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Landscapes of Disease - Malaria in Modern Greece
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Debating the Past
Modern Bulgarian Historiography—From Stambolov to Zhivkov

Roumen Daskalov, New Bulgarian University, Sofia and Central European University, Budapest

The book is comprised of the four major debates on modern Bulgarian history from Independence in 1878 to the fall of communism in 1989. The debates are on the Bulgarian–Russian/Soviet relations, on the relations between Agrarians and Communists, on Bulgarian Fascism, and on Communism. They are associated with the rule of key political personalities in Bulgarian history: Stambolov (1887–1894), Stamboliiski (1919–1923), Tsar Boris III (1918–1943), and the communist leaders Georgi Dimitrov and Todor Zhivkov (1956–1989). The debates are traced through their various articulations and dramatic turns from their beginnings to the present day.

"This intelligent, competent and methodologically rigorous analysis of Bulgarian historiography from the 19th century to the present is one of the few genuinely modern historiographical syntheses in the East European field. It thus contributes significantly to the gradual de-provincialization of the discipline.”
Maria Todorova, Professor of History at the University of Illinois at Urbana-Champaign


Introduction Chapter 1 Stambolov, the Russophiles, and the Russophobes in Bulgaria Initial Interpretations of the Stambolov Era –The Marxist Historians on Stambolov’s Regime – Towards Stambolov’s Rehabilitation After the Fall of the Communist Regime Chapter 2 The Rule of the Bulgarian Agrarian National Union and the “Worker-Peasant Alliance” The Road to Power Agrarian Rule: Ideology and Reforms – Interpretation and Assessments – Aleksandŭr Stamboliiski – The Agrarian Union and the “Unity of Action” with the Bulgarian Communist Party – Chapter 3 The Debate on Fascism and the Anti-fascist Struggles The Long Fascism and the Breaches in It – “Monarcho-Fascism” – Bulgaria and Hitler’s Germany – Anti-Fascism and the Struggle against Fascism – After Communism Chapter 4 September Ninth, “People’s Democracy” and Socialism September Ninth – “People’s Democracy” (1944–1948) – Socialism in Progress – After Socialism, about Socialism: September Ninth Revisited – The People’s Democratic Transition – Georgi Dimitrov – The Macedonian Question – The Repressions – Bulgarian Totalitarianism – The Zhivkov Era and Descriptions of the System – Socialist Modernization – Aspects of the System Conclusion The Truth and Objectivity Question in Bulgarian Historical Scholarship Transliteration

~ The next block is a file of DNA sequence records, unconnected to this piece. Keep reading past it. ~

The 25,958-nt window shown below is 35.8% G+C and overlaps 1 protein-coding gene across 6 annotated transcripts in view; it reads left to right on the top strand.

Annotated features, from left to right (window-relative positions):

376 pages
ISBN 978-615-5053-00-9 cloth $50.00 / €45.00 / £40.00

"From its birth as a modern state Bulgaria has lived under the shadow of either Tsarist Russia or the Soviet Union, both of which posed as the “liberator”, first from the Ottoman Turks, and then from fascism. Thus nationalistic history writing — which seems endemic among Bulgarians — bumped up against the political need to keep in lockstep with Russia. In Daskalov’s view, the communist era politicized historians in order to serve the rulers. But at the same time, the nationalists succeeded in 'liberalizing' history and making it capable of subverting 'official tenets and meanings, not least due to the power of language to displace meanings and shift perspectives'.
Daskalov is a historiographer and writes about those who write history. Such books are very hard to review as, particularly in Bulgaria, there is hardly a turning point or a prominent personality that has not been interpreted, reinterpreted, revised, and/or condemned to temporary silence. And that several times over. It is a never-ending story very much dependent on political structures. The readers of Daskalov’s book cannot help being struck by the similarities between the aims and methods of communist and traditional nationalist historians. Both types share the same attitude towards history — that there is a single Truth to be discovered by sifting through documents. Both types are willing to subordinate their use of sources to a one-sided interpretation that serves a political purpose." - Baltic Worlds

"This fascinating book is a must-read for anyone delving into the ideological battles of twentieth-century Eastern Europe." - American Historical Review